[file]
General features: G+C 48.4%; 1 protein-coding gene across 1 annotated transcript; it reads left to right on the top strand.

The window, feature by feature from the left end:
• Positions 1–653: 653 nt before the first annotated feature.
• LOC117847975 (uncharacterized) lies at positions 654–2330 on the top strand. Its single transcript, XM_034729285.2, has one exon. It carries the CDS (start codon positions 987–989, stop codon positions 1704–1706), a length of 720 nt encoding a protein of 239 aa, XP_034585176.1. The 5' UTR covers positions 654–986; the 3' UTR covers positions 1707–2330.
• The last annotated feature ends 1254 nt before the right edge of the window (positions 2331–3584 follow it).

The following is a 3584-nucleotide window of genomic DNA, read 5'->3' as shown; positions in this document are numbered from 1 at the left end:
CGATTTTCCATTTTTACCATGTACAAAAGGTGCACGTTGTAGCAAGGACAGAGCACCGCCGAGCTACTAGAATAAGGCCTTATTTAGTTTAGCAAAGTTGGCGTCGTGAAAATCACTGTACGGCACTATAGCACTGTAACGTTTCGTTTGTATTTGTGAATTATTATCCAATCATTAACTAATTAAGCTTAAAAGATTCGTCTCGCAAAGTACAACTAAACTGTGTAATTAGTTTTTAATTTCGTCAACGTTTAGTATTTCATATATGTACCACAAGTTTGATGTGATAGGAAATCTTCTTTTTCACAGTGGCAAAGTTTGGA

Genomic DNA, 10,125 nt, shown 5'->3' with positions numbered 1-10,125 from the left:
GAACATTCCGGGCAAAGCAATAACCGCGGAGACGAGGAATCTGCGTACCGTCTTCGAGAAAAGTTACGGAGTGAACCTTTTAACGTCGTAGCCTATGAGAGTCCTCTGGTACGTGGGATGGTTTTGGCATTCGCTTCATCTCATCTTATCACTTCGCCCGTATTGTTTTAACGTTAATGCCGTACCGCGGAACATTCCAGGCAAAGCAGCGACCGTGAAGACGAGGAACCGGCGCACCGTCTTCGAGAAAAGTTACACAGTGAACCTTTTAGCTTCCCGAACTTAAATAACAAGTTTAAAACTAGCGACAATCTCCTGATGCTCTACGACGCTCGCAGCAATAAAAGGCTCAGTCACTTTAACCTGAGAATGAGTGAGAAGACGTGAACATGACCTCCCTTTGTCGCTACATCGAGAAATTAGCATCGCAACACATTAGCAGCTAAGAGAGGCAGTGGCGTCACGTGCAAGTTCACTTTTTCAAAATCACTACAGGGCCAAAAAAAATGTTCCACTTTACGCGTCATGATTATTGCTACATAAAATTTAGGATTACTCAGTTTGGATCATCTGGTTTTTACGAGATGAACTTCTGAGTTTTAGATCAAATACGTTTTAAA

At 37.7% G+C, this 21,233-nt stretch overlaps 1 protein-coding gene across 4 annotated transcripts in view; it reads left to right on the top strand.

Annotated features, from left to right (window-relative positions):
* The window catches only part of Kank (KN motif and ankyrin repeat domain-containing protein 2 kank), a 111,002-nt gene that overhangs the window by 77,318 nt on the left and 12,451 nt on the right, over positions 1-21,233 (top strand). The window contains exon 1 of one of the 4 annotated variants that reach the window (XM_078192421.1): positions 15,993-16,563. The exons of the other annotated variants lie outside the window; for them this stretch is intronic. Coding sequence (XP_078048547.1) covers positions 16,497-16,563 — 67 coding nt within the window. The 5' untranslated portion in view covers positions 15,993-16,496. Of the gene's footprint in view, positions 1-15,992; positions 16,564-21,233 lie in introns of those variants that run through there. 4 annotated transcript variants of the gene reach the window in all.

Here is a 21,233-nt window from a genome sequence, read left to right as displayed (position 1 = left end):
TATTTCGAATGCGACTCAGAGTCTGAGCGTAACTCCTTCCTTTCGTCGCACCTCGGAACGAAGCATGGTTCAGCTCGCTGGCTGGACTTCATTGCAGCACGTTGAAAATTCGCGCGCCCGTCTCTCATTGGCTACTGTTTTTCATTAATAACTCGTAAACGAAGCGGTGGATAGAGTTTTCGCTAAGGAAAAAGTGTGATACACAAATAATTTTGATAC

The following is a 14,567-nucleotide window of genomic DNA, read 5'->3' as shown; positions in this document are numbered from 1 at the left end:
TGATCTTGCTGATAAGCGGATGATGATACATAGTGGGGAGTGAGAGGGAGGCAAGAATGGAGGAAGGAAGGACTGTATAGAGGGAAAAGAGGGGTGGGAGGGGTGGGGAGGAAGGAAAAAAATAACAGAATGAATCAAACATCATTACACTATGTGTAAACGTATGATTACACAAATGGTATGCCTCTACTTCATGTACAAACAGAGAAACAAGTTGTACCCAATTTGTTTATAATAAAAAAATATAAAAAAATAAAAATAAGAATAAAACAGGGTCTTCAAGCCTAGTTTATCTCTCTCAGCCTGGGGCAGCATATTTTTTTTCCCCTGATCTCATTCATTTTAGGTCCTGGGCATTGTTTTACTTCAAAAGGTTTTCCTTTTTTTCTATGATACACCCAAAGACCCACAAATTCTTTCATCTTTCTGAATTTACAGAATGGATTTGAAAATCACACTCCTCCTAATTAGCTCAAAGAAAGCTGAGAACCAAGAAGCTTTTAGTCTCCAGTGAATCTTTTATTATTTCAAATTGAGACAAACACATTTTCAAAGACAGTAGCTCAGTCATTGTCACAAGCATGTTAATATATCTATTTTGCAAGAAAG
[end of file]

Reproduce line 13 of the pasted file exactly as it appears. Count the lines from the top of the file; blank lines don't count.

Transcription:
Here is a 21,233-nt window from a genome sequence, read left to right as displayed (position 1 = left end):